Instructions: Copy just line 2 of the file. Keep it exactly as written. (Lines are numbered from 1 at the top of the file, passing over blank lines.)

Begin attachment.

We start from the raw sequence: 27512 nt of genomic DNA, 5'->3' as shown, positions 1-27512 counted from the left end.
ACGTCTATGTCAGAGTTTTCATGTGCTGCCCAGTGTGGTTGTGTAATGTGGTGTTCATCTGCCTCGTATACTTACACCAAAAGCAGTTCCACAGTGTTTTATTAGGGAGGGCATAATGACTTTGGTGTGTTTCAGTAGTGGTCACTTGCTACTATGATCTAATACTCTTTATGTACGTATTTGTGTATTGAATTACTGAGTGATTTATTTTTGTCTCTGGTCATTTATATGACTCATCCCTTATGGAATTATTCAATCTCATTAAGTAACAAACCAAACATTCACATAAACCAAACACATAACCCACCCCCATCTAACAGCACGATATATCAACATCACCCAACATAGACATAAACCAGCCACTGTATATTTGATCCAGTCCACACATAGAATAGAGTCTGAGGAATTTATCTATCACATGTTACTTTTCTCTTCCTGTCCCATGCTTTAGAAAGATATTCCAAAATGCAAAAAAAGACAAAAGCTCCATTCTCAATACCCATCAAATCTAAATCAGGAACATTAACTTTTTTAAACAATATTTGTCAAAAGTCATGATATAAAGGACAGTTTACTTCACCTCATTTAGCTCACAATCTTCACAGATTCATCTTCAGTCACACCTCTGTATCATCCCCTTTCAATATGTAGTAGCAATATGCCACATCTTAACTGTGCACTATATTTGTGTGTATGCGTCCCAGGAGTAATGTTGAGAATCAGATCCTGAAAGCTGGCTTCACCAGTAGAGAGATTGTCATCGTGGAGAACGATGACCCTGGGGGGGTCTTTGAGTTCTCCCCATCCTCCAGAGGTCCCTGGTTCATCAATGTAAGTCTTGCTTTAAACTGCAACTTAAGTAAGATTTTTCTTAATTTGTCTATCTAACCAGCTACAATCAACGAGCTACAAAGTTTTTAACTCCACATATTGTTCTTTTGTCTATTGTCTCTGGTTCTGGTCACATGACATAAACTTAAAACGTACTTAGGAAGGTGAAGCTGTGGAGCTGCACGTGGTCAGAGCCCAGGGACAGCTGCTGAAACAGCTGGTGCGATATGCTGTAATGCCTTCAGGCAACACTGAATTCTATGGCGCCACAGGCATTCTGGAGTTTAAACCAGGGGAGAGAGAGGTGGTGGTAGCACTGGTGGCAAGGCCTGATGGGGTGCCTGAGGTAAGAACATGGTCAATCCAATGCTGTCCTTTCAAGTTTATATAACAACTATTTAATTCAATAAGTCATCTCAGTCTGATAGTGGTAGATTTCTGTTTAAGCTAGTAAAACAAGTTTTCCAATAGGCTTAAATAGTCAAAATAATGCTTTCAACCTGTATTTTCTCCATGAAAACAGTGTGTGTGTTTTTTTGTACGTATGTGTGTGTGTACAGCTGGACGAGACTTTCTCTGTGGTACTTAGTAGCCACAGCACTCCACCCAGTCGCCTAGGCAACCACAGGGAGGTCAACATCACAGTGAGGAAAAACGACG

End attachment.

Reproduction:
ACGTCTATGTCAGAGTTTTCATGTGCTGCCCAGTGTGGTTGTGTAATGTGGTGTTCATCTGCCTCGTATACTTACACCAAAAGCAGTTCCACAGTGTTTTATTAGGGAGGGCATAATGACTTTGGTGTGTTTCAGTAGTGGTCACTTGCTACTATGATCTAATACTCTTTATGTACGTATTTGTGTATTGAATTACTGAGTGATTTATTTTTGTCTCTGGTCATTTATATGACTCATCCCTTATGGAATTATTCAATCTCATTAAGTAACAAACCAAACATTCACATAAACCAAACACATAACCCACCCCCATCTAACAGCACGATATATCAACATCACCCAACATAGACATAAACCAGCCACTGTATATTTGATCCAGTCCACACATAGAATAGAGTCTGAGGAATTTATCTATCACATGTTACTTTTCTCTTCCTGTCCCATGCTTTAGAAAGATATTCCAAAATGCAAAAAAAGACAAAAGCTCCATTCTCAATACCCATCAAATCTAAATCAGGAACATTAACTTTTTTAAACAATATTTGTCAAAAGTCATGATATAAAGGACAGTTTACTTCACCTCATTTAGCTCACAATCTTCACAGATTCATCTTCAGTCACACCTCTGTATCATCCCCTTTCAATATGTAGTAGCAATATGCCACATCTTAACTGTGCACTATATTTGTGTGTATGCGTCCCAGGAGTAATGTTGAGAATCAGATCCTGAAAGCTGGCTTCACCAGTAGAGAGATTGTCATCGTGGAGAACGATGACCCTGGGGGGGTCTTTGAGTTCTCCCCATCCTCCAGAGGTCCCTGGTTCATCAATGTAAGTCTTGCTTTAAACTGCAACTTAAGTAAGATTTTTCTTAATTTGTCTATCTAACCAGCTACAATCAACGAGCTACAAAGTTTTTAACTCCACATATTGTTCTTTTGTCTATTGTCTCTGGTTCTGGTCACATGACATAAACTTAAAACGTACTTAGGAAGGTGAAGCTGTGGAGCTGCACGTGGTCAGAGCCCAGGGACAGCTGCTGAAACAGCTGGTGCGATATGCTGTAATGCCTTCAGGCAACACTGAATTCTATGGCGCCACAGGCATTCTGGAGTTTAAACCAGGGGAGAGAGAGGTGGTGGTAGCACTGGTGGCAAGGCCTGATGGGGTGCCTGAGGTAAGAACATGGTCAATCCAATGCTGTCCTTTCAAGTTTATATAACAACTATTTAATTCAATAAGTCATCTCAGTCTGATAGTGGTAGATTTCTGTTTAAGCTAGTAAAACAAGTTTTCCAATAGGCTTAAATAGTCAAAATAATGCTTTCAACCTGTATTTTCTCCATGAAAACAGTGTGTGTGTTTTTTTGTACGTATGTGTGTGTGTACAGCTGGACGAGACTTTCTCTGTGGTACTTAGTAGCCACAGCACTCCACCCAGTCGCCTAGGCAACCACAGGGAGGTCAACATCACAGTGAGGAAAAACGACG